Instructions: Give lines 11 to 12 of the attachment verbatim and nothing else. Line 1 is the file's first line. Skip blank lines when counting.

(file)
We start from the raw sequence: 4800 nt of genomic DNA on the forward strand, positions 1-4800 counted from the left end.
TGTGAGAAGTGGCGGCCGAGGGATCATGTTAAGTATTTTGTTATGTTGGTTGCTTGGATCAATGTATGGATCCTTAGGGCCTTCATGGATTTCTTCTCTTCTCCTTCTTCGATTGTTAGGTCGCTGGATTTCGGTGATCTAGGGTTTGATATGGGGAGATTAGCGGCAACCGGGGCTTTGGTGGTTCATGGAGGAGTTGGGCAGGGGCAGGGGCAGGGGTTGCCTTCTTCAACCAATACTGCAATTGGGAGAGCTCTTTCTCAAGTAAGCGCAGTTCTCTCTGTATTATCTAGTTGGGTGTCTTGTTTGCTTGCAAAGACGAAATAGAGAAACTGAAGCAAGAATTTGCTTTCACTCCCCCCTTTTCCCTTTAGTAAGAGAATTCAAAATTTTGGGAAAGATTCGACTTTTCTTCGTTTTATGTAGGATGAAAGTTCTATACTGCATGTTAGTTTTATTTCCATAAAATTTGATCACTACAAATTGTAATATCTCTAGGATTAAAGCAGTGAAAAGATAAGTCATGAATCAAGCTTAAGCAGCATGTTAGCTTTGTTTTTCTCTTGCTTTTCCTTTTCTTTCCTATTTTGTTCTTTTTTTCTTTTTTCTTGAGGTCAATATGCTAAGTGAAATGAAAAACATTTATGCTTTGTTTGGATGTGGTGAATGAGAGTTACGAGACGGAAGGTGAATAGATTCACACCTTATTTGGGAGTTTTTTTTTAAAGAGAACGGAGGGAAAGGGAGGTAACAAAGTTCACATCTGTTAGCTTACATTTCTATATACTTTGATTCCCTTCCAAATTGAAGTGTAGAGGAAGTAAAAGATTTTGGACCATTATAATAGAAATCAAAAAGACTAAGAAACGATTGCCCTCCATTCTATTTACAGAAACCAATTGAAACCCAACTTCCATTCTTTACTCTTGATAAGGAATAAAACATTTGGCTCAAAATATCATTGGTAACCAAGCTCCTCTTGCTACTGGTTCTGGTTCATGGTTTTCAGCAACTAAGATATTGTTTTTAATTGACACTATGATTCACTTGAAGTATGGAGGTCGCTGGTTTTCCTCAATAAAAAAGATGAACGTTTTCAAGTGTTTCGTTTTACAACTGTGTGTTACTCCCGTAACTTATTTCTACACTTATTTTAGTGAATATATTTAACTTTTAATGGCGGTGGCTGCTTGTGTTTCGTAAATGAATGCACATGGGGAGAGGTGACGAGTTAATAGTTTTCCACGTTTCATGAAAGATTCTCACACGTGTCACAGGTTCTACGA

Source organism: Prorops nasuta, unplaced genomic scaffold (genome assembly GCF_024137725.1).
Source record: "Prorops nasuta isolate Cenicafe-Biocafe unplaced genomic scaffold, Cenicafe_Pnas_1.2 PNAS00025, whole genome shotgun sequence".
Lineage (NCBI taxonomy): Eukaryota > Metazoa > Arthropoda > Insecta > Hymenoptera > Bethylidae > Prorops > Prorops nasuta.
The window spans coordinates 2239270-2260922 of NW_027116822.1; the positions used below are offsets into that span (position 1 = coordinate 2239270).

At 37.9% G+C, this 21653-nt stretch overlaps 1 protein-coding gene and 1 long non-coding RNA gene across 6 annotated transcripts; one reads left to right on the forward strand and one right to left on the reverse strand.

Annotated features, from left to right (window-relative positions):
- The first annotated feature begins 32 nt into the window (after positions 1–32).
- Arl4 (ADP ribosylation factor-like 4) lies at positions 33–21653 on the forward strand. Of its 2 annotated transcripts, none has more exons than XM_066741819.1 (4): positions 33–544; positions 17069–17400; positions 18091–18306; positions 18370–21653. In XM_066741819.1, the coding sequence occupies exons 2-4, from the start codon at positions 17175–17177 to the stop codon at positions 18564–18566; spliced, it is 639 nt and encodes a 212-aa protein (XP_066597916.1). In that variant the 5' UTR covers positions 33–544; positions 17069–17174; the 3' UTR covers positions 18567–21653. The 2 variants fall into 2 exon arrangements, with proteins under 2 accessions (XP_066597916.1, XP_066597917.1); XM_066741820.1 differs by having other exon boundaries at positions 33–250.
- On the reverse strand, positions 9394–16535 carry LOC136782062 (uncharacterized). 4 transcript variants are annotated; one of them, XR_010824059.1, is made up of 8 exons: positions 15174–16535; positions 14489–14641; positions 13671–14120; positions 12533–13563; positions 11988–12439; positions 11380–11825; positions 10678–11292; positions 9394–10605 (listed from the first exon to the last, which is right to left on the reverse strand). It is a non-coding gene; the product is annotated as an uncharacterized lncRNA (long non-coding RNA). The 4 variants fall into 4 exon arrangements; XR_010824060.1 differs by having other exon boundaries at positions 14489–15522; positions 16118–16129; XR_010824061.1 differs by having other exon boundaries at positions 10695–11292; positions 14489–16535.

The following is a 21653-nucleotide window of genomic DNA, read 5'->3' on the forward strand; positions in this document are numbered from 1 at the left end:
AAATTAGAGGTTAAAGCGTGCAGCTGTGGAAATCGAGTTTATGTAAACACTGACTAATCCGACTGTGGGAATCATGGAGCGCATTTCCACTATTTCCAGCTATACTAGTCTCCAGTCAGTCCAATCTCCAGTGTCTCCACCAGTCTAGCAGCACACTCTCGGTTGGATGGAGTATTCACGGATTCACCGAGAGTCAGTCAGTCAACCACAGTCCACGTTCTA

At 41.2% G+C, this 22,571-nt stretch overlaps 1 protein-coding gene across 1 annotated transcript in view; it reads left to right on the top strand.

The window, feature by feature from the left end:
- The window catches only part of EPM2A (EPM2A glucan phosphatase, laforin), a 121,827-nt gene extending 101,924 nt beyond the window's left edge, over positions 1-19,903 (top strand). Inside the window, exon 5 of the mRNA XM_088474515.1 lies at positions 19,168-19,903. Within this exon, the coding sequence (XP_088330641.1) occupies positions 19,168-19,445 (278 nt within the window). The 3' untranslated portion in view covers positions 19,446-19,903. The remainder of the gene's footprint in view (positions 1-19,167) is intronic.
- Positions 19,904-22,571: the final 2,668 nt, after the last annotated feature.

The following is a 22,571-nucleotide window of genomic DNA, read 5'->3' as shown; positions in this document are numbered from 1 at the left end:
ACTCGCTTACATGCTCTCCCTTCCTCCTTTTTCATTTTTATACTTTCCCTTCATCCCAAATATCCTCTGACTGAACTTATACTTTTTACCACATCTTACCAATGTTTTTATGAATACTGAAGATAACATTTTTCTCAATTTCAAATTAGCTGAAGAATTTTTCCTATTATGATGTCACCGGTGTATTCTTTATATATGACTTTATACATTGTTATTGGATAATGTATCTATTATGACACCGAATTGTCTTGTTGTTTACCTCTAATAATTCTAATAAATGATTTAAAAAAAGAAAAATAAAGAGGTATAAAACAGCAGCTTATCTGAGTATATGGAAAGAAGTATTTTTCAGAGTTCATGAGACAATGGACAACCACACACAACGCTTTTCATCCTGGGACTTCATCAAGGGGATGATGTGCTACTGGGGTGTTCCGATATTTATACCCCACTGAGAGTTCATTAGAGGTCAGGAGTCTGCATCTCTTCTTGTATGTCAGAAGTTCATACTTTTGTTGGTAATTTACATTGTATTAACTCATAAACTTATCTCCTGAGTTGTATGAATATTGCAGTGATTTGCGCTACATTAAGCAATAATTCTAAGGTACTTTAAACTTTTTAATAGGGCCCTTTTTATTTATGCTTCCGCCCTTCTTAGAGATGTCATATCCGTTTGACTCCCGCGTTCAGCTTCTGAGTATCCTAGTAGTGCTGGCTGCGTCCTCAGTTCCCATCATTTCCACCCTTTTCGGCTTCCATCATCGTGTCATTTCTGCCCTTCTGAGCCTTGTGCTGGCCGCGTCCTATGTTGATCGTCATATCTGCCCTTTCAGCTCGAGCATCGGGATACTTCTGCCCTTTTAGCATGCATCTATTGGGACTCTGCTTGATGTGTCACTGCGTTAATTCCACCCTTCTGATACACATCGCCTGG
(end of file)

- On the reverse strand, positions 9394–16535 carry LOC136782062 (uncharacterized). 4 transcript variants are annotated; one of them, XR_010824059.1, is made up of 8 exons: positions 15174–16535; positions 14489–14641; positions 13671–14120; positions 12533–13563; positions 11988–12439; positions 11380–11825; positions 10678–11292; positions 9394–10605 (listed from the first exon to the last, which is right to left on the reverse strand). It is a non-coding gene; the product is annotated as an uncharacterized lncRNA (long non-coding RNA). The 4 variants fall into 4 exon arrangements; XR_010824060.1 differs by having other exon boundaries at positions 14489–15522; positions 16118–16129; XR_010824061.1 differs by having other exon boundaries at positions 10695–11292; positions 14489–16535.

The following is a 21653-nucleotide window of genomic DNA, read 5'->3' on the forward strand; positions in this document are numbered from 1 at the left end: